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Kissed by an Elk
Sitka in the Khalarhi
Black and White
Author: Chris Awe
Oct 16, 2009
Friends and I often joke, that in order to successfully harvest an elk with a bow… There are literally 100 things that have to perfectly fall in place to result with a dead animal. A good hunter can consistently get to thing #93 (bow-range of an elk), but closing the distance to thing # 99 (taking the shot) is almost a gift from nature.
Many days in the field, and miles under foot… Thing #99 came when I least expected it. I had taken a week of vacation to pack into a remote wilderness area with my good friend Donnie... To partake in a backcountry bow hunting adventure. An unexpected and unseasonably big snowstorm thwarted our plans, and forced us to retreat. If we hadn’t acted when we did, we would’ve never gotten the horses (and camp) out of there.
Refusing to give in, camp was moved closer to home. A sun baked layer of surface crystals made spot and stalk hunting in the snow almost impossible. With only 2wks of the archery season left, the big swing of the rut was pretty much over. In dire need of a rest day… I told myself; “one more BIG day Chris, don’t slack!”.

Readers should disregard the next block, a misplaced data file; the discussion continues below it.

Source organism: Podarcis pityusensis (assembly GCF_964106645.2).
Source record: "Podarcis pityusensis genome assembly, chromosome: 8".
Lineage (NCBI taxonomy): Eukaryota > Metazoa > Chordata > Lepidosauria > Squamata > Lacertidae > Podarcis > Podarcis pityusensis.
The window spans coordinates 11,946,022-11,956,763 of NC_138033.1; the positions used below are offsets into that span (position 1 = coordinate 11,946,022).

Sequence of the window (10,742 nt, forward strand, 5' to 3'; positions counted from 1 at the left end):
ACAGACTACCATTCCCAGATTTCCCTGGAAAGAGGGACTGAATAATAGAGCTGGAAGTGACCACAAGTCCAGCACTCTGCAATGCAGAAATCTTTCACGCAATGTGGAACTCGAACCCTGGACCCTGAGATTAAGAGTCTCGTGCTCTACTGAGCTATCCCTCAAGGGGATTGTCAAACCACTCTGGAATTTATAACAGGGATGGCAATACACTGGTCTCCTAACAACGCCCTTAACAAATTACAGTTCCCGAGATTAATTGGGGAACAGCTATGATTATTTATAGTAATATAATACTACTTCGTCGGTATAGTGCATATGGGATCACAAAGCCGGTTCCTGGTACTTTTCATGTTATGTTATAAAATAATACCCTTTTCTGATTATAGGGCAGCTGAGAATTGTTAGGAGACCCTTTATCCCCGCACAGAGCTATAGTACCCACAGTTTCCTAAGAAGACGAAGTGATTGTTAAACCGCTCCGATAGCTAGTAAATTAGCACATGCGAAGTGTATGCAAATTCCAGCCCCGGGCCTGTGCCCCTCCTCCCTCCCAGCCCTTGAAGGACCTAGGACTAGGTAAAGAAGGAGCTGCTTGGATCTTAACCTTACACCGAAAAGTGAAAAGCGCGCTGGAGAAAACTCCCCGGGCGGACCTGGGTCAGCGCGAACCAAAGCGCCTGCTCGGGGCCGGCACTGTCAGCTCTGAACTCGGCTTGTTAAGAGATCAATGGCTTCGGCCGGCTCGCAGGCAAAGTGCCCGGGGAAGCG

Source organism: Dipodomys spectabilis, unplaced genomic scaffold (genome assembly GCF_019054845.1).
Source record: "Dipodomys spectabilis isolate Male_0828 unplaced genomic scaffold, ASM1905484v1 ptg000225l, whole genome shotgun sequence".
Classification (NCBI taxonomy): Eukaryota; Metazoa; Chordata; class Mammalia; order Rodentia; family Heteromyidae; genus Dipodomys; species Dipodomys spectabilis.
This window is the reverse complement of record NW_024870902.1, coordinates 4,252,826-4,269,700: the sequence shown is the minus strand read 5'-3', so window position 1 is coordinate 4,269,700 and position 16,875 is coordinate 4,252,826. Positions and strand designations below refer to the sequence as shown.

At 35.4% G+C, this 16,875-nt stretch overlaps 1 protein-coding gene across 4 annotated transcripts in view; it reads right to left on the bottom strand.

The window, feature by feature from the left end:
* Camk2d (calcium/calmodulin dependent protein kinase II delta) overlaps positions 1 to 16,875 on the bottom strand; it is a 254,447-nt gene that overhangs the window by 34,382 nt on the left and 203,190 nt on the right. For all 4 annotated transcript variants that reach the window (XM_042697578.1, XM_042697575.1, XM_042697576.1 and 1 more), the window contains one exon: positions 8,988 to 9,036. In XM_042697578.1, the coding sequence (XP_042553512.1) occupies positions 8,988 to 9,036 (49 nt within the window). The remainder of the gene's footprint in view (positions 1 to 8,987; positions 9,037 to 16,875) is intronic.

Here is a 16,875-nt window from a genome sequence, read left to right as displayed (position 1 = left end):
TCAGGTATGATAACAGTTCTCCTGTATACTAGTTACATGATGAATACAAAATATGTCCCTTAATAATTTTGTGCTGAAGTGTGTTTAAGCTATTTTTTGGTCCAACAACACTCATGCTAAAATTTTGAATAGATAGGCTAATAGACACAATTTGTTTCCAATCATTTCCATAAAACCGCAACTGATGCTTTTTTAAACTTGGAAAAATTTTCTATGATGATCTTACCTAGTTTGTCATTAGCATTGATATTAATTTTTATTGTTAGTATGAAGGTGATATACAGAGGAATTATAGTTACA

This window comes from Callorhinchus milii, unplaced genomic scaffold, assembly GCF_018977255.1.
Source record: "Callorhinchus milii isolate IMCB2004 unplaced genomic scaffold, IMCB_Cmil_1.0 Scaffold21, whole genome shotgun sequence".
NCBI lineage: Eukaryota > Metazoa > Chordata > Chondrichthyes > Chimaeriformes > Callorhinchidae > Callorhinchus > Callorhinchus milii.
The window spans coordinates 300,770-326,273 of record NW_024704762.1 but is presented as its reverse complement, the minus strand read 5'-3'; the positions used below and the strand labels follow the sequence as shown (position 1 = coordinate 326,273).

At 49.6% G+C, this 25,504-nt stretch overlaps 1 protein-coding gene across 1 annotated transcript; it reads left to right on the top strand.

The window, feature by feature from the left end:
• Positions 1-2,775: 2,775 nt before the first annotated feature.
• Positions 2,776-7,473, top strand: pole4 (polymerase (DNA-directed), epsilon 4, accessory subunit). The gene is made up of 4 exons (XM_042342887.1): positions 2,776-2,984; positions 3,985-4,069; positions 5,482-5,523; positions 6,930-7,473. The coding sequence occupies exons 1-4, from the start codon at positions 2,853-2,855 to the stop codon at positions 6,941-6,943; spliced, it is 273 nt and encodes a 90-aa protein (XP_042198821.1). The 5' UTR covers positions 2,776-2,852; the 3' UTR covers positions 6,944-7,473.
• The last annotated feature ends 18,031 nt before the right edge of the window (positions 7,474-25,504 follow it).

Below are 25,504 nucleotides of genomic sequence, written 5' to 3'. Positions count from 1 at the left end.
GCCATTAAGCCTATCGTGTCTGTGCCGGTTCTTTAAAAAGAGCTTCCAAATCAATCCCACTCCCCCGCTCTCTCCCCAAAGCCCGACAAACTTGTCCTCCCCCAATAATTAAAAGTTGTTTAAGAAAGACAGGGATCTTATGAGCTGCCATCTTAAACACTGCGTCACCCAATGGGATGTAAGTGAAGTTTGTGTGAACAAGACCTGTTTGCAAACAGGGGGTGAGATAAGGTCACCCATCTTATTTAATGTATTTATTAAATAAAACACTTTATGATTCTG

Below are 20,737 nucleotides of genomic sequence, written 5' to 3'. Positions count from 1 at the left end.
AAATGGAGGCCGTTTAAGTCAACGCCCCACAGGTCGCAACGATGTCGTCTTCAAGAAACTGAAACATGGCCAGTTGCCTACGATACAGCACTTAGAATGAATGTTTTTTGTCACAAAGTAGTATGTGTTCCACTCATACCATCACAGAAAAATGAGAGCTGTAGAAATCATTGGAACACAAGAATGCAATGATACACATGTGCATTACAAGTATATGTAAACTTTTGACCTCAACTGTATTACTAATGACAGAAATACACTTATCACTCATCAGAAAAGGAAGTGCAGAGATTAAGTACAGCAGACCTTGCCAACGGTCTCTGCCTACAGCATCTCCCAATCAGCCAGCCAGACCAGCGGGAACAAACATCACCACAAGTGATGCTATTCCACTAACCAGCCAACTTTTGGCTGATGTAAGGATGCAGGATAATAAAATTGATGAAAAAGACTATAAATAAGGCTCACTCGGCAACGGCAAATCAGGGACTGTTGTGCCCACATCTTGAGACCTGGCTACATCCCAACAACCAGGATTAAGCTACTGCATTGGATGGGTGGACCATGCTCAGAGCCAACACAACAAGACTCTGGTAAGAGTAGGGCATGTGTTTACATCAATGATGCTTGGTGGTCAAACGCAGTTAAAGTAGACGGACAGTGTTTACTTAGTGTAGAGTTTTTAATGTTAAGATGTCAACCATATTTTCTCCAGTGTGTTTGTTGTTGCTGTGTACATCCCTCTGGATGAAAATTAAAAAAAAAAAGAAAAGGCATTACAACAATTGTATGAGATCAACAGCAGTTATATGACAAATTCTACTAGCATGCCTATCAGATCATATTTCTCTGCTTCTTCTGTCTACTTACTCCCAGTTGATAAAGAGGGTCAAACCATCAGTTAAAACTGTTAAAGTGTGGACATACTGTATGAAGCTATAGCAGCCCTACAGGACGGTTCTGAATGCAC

I left the trailhead hours before sunrise. Armed with GPS in one hand, and bear spray in the other, I crept into the night. This was a new area to me, but an area I knew was fully capable of producing elk. The fresh snow crushed my hopes… only 1 set of elk tracks in almost 2.5 hours of hiking. Clearly not the “mecca” I hoped it would be.
I quietly followed alongside the tracks, hoping they were that of a rogue bull on the periphery of a greater herd. This was not the case, and soon found myself going deeper and deeper into the timber. I knew I was never going to sneak up on an elk with the snow under foot, so I abandoned the tracks and aimed for a ridge line.
Often as I hunt, I develop thorough (2-sided) dialogues with myself. Questioning and answering, I solve many problems out there. Trying to mimic hunting tactics of a mountain lion, I developed an acronym for myself this fall;
iding). As I snaked from tree to tree on a perfect ridgeline, I muttered “
” over and over in my head. With thick north-facing timber on one side, and virgin sage brush & grass on the other, I started to enter the moment.
Sneaking along, I began cow calling into the timber every 30-40 yards. My calls were hesitant and far from frequent. After about 30 minutes (just as I was beginning to question my methods), a bull lightly responded from the timber above. Having this not be my first rodeo, I began to setup knowing that if this was going to happen, it was going to happen quickly.